Everyone was in shock, no one wanted to say a thing. It was as if the world had just gone dark and meaningless for good. Words no longer held any solace. None at all. Everyone left the funeral home as quiet as they’d come in. At the graveside service the same routine. A few minimal words were said by the Preacher, and he left unable to say anything else, anything of comfort to the parents who seemed more like stone figures on a marble tomb than living flesh and blood. Their eyes were gray and empty, even the tears seemed to freeze in those eyes. Death had undone more that the dead this time. He shivered and turned away.
The next morning they’d found them all except the skinny driver of the truck. Dead. His friends, Joey and Fat Girl had been thrown clear out into the fields. The family had been thrown through their windshield onto the highway. Even the State Patrol and ambulance services had to turn their heads. It was a bloody mess.
Only the skinny driver was found wrapped up in the mattress snoozing away in the truck unharmed. The truck was totaled. Looked like it had flipped and rolled over so many times that the paint and all the chrome accoutrements were stripped clean off. The axles and tires were broken, and the frame twisted up like an accordion; even the rear end was missing, strewn metal cut into the asphalt like someone had taken a can opener and had a heyday; everything but the cab was a complete wreck. And, yet, the skinny boy had not only survived, but didn’t have no broken bones, not even a fucking scratch on him as if he’d been floating on a cloud like an angel.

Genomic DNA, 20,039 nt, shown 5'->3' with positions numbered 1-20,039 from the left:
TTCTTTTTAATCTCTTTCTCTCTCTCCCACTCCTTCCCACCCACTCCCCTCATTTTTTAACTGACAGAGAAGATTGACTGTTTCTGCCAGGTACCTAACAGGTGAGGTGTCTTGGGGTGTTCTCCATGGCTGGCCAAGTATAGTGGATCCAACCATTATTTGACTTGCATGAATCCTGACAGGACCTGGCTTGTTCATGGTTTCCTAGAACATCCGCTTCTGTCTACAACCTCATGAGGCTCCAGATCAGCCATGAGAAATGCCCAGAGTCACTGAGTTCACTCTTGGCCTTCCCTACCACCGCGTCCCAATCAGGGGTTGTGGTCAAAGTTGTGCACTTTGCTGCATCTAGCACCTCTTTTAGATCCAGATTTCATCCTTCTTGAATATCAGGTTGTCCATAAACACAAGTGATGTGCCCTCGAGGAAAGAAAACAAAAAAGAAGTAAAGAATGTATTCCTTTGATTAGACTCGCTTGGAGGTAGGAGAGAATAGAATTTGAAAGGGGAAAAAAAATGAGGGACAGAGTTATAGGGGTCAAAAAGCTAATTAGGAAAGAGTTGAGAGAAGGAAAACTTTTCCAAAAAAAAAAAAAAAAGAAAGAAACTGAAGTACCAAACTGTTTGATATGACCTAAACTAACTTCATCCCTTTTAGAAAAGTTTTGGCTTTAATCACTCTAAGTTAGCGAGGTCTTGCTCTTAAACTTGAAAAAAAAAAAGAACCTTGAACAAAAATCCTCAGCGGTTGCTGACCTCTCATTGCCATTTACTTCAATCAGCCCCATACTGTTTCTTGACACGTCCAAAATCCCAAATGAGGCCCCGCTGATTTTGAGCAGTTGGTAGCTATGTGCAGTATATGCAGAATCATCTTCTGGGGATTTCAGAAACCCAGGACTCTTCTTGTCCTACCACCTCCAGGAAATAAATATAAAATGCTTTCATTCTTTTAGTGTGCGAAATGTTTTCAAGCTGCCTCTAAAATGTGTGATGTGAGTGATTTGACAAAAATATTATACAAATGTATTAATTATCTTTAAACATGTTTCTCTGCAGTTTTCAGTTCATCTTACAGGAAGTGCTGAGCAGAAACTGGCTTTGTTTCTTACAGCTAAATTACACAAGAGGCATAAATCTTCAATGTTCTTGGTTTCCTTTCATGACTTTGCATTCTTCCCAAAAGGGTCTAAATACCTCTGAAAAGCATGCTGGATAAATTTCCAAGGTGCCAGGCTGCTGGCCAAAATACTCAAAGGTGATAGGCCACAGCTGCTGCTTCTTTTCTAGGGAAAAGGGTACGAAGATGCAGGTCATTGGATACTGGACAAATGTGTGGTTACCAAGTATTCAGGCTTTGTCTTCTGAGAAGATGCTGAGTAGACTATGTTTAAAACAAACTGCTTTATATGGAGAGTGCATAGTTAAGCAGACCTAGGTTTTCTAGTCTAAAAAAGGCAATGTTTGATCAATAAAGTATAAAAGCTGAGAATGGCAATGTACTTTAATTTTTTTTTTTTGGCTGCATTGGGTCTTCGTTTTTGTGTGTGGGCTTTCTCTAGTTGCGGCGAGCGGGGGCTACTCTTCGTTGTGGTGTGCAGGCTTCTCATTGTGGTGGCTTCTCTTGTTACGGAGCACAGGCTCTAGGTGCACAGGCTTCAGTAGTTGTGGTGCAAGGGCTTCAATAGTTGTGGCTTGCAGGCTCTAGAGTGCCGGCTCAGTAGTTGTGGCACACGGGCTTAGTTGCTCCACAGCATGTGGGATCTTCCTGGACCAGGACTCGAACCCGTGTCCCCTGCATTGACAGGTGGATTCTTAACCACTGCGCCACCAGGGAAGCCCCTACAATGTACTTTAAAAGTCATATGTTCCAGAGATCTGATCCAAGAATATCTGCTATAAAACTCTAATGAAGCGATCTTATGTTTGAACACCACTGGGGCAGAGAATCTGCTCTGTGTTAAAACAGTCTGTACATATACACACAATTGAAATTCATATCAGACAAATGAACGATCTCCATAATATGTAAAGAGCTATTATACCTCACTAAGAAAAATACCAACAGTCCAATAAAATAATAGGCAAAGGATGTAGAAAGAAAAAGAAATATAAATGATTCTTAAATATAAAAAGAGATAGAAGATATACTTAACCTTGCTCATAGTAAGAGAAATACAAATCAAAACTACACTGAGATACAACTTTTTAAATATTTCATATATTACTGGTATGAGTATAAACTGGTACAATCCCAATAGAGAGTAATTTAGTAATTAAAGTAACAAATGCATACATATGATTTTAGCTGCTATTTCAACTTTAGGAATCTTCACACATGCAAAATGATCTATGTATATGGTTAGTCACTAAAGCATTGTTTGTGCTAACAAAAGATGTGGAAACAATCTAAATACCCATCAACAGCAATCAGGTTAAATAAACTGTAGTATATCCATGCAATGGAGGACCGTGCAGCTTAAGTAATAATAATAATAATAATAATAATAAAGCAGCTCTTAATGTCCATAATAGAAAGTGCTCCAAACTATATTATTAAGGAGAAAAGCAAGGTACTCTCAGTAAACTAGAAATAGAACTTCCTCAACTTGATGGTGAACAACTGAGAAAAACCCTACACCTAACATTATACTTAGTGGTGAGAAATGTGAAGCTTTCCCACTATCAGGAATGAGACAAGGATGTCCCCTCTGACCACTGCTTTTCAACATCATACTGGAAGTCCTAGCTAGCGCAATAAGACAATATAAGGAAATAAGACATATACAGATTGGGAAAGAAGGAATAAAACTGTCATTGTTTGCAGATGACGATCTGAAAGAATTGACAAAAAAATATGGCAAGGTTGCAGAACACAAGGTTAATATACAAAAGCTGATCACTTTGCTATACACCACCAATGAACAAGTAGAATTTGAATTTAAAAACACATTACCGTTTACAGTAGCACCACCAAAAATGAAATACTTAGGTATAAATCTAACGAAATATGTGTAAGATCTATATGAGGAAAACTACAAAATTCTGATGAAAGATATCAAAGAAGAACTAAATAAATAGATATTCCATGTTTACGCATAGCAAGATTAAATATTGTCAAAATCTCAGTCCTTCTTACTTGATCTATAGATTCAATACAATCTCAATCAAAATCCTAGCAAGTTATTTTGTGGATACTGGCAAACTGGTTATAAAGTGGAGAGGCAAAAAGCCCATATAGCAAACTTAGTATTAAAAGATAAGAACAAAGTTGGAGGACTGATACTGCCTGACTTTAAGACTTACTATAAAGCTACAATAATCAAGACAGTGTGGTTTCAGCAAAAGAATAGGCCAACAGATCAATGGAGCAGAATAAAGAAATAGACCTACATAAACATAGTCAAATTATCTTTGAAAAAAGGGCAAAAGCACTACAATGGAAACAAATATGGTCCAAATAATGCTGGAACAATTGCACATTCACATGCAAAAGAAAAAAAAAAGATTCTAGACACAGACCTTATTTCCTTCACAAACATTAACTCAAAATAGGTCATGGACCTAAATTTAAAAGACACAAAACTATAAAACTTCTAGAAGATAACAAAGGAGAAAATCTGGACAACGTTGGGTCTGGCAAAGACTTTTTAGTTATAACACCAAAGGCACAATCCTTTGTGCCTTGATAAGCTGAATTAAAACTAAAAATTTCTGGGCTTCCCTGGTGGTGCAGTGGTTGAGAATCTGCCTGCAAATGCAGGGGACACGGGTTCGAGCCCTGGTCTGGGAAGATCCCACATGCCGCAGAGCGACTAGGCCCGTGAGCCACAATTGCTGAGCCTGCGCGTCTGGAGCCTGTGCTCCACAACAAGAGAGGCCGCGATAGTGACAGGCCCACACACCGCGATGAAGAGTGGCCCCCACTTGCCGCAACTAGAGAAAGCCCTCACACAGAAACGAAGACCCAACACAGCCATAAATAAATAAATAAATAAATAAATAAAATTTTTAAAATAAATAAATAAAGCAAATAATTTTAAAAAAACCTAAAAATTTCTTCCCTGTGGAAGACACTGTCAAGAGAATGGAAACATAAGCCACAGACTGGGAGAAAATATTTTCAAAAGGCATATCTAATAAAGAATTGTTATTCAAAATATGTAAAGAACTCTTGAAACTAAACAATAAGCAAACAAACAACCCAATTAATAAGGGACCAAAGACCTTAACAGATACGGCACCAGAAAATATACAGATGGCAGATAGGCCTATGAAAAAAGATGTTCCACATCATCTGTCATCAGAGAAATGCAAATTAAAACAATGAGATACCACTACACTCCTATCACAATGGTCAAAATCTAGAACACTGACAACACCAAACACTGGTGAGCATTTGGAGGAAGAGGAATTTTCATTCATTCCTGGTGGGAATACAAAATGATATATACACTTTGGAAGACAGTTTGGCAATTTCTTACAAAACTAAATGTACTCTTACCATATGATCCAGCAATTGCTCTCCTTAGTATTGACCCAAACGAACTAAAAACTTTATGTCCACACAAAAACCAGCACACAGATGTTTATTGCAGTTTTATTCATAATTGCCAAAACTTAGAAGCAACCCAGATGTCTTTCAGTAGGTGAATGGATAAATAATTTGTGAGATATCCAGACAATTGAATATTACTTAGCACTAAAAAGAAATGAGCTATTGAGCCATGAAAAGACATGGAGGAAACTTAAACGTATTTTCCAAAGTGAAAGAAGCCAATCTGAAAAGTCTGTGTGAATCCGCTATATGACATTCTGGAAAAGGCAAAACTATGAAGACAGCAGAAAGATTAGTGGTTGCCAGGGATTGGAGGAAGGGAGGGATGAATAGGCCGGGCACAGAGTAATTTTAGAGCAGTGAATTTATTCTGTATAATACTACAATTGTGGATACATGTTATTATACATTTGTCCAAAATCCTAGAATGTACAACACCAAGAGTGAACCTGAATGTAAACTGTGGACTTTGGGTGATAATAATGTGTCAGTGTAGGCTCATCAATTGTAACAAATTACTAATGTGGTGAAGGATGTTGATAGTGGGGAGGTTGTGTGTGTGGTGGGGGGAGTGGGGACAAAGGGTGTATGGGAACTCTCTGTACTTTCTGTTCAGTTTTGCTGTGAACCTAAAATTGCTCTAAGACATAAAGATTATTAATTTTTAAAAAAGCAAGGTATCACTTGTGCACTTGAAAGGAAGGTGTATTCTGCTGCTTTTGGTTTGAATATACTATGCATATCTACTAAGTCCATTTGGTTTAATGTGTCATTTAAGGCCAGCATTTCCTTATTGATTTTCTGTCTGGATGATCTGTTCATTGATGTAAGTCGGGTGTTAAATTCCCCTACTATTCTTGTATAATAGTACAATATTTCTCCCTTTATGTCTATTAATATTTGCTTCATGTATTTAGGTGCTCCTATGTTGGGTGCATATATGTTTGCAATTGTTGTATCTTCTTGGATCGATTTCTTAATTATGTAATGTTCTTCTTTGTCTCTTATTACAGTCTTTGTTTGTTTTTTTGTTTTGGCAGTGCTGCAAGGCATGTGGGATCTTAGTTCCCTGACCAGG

The state patrolman and his partner asked him what he was thinking. Why he’d done it?
Thin Boy looked up, grinning from ear to ear, and said, “I saw it in the drive-in movie last week. They was playing chicken. It looked fun. I had to do it. It looked fun. And, by golly, it was… fun!”
One of the patrolmen sighed. The other just stood there blinking at the kid.
Thin Boy rose up out of that mattress naked as a jaybird, and said: “Boy howdy, I can’t wait to do that again next week. Anyone seen Joey and Fat Girl?”
One of the patrolmen cuffed him, saying: “Boy, where you’re goin’ you better pray to gawd you can find a friend; any friend at all.”
Thin Boy grinned: “Oh, don’t you worry about me none, I make friends anywhere I go. Chicken, anyone?”
Note: Back in the mid to late fifties kids used to dare each other and play a game called Chicken wherein they’d either bluff each other and drive old wrecks off cliffs and wait to the last minute to jump out; or, they’d actually run at each other head-on and see who would chicken out and swerve at the last second. Sometimes such idiot games were played on innocent unsuspecting people. This tale is of such a family and of such a psychopath…
One will remember James Dean and Rebel Without a Cause…
©2016 S.C. Hickman – Unauthorized use and/or duplication of this material without express and written permission from this blog’s author is strictly prohibited.